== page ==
Mrs. Lewis Writes - 1992
One week of the New Year is gone. How fast they fly. There's notice to shape things up, get life in order. Make the best of bad days.
One hostage, Terry Anderson, had a run of 2,455 bad days. He decided during this ordeal to play the hand dealt to him. His advice to the elderly, spend your time living instead of dying. To the young, don't be impatient to exchange youth for maturity. For all, "Seize the day!" "Time is a gift that may not always fit, but you can't return it!"
Which reminds me of a gift I've enjoyed. I have made new friends and have learned a lot about the environment of our region.
Something like four years ago, I read that people from The Texas Nature Conservancy were coming to spend the night in Celeste and then work in the Clymer Meadows that the agency had bought. Someone directed a group of four to see me. It was a most pleasant piece of luck. I became interested in their work of saving blocks of native prairie lands, historic forests, water ways, and plant life. Posterity will be better because of the Conservancy.
My part in their work here was to brief them on my experiences and knowledge of the community meadows. I made several talks to groups coming from afar for the nature walks. (A residence left on the lands provided shelter for their gatherings).
I began with what I knew of J. M. Clymer, that he came here in what is now the Leonard and Lane area, shortly after the California Gold Rush in 1849. From Leonard historians, I was told of his purchase of 3,000 acres, of prairie land at ten cents per acre north and west of present Greenville. The young man, Jim Clymer, whose home was in Pennsylvania, had led three expeditions to the gold fields. On returning from the last trip, he made friends with Kit Carson. On parting, the Indian fighter Carson gave Clymer his gun and $25. Carson went west, Clymer came east, and made local history. His story tells that he was scalped by Indians, left to die, but crawled to a creek and survived.
In 1907, when we were in school at Lane and would hunt wild flowers in the spring in the nearby cemetery, the two huge Clymer monuments were of interest. Had we known then the history of the many, our interest would have been greater. We did know that Miss Louie Clymer and Miss Grace Clymer who came to the Methodist Church were his daughters living on the Clymer homestead northeast of Lane.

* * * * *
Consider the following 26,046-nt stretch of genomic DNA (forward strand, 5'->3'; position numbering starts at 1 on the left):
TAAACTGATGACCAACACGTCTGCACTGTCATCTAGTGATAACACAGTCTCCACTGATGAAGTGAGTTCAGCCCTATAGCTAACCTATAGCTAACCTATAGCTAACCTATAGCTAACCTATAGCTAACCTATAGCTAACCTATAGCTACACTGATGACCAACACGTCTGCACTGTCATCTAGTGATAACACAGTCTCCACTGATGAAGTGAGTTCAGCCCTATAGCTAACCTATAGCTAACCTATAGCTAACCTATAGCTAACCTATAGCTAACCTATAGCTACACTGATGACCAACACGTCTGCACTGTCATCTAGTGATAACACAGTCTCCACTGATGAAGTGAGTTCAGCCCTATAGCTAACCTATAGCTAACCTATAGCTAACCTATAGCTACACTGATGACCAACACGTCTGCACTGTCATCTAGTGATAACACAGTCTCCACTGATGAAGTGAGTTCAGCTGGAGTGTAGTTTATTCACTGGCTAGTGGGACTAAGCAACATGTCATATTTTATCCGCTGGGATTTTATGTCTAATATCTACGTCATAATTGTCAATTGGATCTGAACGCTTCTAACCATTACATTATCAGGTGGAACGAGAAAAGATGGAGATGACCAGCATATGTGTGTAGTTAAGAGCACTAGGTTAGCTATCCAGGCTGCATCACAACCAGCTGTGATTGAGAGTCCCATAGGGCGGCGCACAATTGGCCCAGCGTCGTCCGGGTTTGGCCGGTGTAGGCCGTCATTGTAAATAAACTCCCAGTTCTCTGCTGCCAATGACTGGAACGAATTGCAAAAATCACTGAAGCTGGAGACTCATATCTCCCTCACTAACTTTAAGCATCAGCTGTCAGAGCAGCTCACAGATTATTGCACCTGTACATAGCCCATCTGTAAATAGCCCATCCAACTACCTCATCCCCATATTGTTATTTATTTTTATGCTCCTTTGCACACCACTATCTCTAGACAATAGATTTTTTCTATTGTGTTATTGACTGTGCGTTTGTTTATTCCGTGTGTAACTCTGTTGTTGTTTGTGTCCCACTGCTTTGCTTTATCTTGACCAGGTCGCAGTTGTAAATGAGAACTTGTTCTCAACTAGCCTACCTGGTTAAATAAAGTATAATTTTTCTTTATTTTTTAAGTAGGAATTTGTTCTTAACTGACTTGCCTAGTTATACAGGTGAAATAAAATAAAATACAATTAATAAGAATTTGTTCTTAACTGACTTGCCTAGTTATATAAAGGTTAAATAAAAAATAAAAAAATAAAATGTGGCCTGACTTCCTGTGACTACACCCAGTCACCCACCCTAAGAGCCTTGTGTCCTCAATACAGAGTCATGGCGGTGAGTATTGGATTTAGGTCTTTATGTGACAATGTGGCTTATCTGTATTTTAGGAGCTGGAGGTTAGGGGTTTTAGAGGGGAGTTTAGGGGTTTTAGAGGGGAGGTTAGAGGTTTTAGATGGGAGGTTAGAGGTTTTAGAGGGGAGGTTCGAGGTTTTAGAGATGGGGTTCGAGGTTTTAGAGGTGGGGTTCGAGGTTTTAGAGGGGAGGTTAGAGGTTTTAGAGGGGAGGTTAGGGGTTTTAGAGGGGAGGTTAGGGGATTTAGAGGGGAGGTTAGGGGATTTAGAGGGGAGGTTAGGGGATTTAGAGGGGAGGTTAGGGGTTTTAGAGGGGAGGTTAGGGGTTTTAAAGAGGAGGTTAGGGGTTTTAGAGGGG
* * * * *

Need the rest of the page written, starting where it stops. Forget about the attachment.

Also, we knew Emri Clymer, a son, who was partner to Will Bruce in the Lane Store. I found in research that Mr. J. M. Clymer had been a trustee in the Lane School District and a supporter of the church and community. Mr. Clymer died in 1904.
The first Mrs. Clymer, Elizabeth Marshall, died. Mr. Clymer married Mrs. S. R. Sowell. The children of this union became citizens of Leonard.
The Clymer Meadows were a part of the community life that I knew. Easter egg hunts were held each spring for the short grasses had been mowed the previous year. Later the tall meadow grass needed for hay, furnished jobs for farmers. The operations of hay baling was a midsummer work for men, boys, wagons, and teams using the old-fashioned hay baler. Much of the original Clymer lands were sold for farming. Some are still in the hands of descendants. One hundred eight seven (187) acres are in the care of the Conservancy. The state and national organization supports their purchases to go back native. It is most thrilling to walk in the shoulder high grasses and find tiny flowering plants and some animal life underneath. People come from afar for the weekend workdays when Conservancy members come from San Antonio. They clear fence rows, guide tours, find the proper time for controlled burning. If that is not possible, the ages old grasslands continue its cycle.
Next week I will tell of my honor in a Clymer Meadow photograph in the December 1991 "National Geographic" published book, "The Heartlands of a Continent," the text by an Iowa native, Ron Fisher.
(January 9, 1992, Lois Lacy Lewis, The Leonard Graphic)
Submitted by Sarah Swindell